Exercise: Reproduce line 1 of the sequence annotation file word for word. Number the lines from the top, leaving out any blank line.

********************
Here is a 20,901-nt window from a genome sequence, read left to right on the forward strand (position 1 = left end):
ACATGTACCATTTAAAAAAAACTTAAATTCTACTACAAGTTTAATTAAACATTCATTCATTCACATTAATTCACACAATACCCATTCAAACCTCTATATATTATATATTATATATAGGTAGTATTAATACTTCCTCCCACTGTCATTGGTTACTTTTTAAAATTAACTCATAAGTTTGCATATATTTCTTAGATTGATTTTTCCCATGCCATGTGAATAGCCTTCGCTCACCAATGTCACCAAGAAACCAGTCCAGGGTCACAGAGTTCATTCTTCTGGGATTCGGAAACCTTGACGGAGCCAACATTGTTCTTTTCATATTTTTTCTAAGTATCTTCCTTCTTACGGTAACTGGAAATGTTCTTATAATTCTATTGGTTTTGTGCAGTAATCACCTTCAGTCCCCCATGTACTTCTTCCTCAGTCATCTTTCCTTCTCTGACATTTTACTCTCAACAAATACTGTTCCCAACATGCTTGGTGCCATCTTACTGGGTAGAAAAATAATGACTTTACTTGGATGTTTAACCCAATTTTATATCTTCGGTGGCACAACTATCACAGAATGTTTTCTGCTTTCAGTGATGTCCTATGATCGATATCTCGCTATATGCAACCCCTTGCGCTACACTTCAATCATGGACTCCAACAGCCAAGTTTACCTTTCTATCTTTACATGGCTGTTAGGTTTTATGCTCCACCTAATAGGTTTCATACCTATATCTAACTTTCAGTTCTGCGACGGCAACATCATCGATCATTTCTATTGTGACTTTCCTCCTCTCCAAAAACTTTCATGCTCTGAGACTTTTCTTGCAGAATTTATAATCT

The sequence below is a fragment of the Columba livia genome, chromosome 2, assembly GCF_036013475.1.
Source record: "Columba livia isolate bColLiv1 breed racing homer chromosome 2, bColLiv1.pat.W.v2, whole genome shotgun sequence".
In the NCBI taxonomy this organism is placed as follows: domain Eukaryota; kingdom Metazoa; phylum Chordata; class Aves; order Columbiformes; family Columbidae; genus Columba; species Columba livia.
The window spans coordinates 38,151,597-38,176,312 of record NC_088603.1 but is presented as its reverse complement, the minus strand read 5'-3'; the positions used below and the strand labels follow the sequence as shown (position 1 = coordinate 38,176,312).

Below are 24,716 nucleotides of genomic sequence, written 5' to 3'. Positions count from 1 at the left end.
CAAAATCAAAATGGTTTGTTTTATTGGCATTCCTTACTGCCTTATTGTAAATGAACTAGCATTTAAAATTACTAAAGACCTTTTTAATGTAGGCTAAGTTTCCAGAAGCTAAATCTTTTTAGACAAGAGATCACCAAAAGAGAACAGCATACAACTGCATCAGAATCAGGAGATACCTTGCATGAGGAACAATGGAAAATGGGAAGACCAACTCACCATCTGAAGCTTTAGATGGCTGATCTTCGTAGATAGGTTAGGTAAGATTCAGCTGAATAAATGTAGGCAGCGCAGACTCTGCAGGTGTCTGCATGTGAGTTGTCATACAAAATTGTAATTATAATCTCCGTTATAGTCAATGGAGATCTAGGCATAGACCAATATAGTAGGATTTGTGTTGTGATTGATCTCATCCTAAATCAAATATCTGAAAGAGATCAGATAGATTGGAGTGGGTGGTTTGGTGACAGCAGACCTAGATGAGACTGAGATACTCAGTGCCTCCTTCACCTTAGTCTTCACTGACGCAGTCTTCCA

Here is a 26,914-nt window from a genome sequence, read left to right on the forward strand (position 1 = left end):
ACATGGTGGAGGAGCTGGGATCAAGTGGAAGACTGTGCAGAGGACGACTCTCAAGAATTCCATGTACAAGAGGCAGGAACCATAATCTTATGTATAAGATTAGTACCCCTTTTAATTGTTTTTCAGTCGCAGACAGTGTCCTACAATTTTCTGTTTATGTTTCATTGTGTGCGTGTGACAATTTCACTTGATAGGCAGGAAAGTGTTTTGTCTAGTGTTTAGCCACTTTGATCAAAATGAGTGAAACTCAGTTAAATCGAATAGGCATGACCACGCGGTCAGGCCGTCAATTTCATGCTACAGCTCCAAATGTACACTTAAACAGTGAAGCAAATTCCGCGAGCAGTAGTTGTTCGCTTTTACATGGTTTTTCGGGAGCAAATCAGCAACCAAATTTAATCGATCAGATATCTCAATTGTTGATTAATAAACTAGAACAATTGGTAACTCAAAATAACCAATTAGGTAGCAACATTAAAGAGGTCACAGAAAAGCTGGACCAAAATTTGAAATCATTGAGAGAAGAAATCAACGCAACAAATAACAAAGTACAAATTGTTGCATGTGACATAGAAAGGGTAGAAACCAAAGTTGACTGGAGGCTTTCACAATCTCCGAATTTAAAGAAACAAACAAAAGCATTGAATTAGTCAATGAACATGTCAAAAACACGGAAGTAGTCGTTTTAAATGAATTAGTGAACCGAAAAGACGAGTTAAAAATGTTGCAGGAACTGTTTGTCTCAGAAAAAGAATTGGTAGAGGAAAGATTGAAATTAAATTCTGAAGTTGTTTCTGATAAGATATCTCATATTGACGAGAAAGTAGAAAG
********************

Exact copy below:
Here is a 20,901-nt window from a genome sequence, read left to right on the forward strand (position 1 = left end):